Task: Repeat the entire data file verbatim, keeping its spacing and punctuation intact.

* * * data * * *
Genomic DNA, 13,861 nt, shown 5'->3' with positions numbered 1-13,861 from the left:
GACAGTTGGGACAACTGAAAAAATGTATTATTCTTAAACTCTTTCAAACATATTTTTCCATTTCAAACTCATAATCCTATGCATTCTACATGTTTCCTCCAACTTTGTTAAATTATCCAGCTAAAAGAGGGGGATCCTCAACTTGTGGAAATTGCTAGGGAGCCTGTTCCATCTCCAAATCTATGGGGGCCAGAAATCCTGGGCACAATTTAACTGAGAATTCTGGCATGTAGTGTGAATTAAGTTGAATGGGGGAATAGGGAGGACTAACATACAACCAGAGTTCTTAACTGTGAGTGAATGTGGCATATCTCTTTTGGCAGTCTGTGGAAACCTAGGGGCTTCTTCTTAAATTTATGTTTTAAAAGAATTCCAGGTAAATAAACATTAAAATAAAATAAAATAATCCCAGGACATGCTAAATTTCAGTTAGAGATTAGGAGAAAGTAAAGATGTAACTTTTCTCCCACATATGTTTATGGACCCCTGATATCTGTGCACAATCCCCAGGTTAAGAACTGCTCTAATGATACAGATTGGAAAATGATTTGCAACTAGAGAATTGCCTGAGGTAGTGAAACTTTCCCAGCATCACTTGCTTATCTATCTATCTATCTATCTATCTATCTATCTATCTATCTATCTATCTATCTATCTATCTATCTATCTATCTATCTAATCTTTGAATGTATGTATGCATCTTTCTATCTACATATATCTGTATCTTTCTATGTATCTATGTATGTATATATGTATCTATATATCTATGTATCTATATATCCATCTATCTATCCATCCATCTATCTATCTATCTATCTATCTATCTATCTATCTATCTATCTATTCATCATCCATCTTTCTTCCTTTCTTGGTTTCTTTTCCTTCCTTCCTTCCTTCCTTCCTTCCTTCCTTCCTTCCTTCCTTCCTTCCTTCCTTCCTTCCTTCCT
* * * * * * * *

Genomic DNA, 13,861 nt, shown 5'->3' with positions numbered 1-13,861 from the left:
GACAGTTGGGACAACTGAAAAAATGTATTATTCTTAAACTCTTTCAAACATATTTTTCCATTTCAAACTCATAATCCTATGCATTCTACATGTTTCCTCCAACTTTGTTAAATTATCCAGCTAAAAGAGGGGGATCCTCAACTTGTGGAAATTGCTAGGGAGCCTGTTCCATCTCCAAATCTATGGGGGCCAGAAATCCTGGGCACAATTTAACTGAGAATTCTGGCATGTAGTGTGAATTAAGTTGAATGGGGGAATAGGGAGGACTAACATACAACCAGAGTTCTTAACTGTGAGTGAATGTGGCATATCTCTTTTGGCAGTCTGTGGAAACCTAGGGGCTTCTTCTTAAATTTATGTTTTAAAAGAATTCCAGGTAAATAAACATTAAAATAAAATAAAATAATCCCAGGACATGCTAAATTTCAGTTAGAGATTAGGAGAAAGTAAAGATGTAACTTTTCTCCCACATATGTTTATGGACCCCTGATATCTGTGCACAATCCCCAGGTTAAGAACTGCTCTAATGATACAGATTGGAAAATGATTTGCAACTAGAGAATTGCCTGAGGTAGTGAAACTTTCCCAGCATCACTTGCTTATCTATCTATCTATCTATCTATCTATCTATCTATCTATCTATCTATCTATCTATCTATCTATCTATCTATCTATCTAATCTTTGAATGTATGTATGCATCTTTCTATCTACATATATCTGTATCTTTCTATGTATCTATGTATGTATATATGTATCTATATATCTATGTATCTATATATCCATCTATCTATCCATCCATCTATCTATCTATCTATCTATCTATCTATCTATCTATCTATCTATTCATCATCCATCTTTCTTCCTTTCTTGGTTTCTTTTCCTTCCTTCCTTCCTTCCTTCCTTCCTTCCTTCCTTCCTTCCTTCCTTCCTTCCTTCCTTCCTTCCT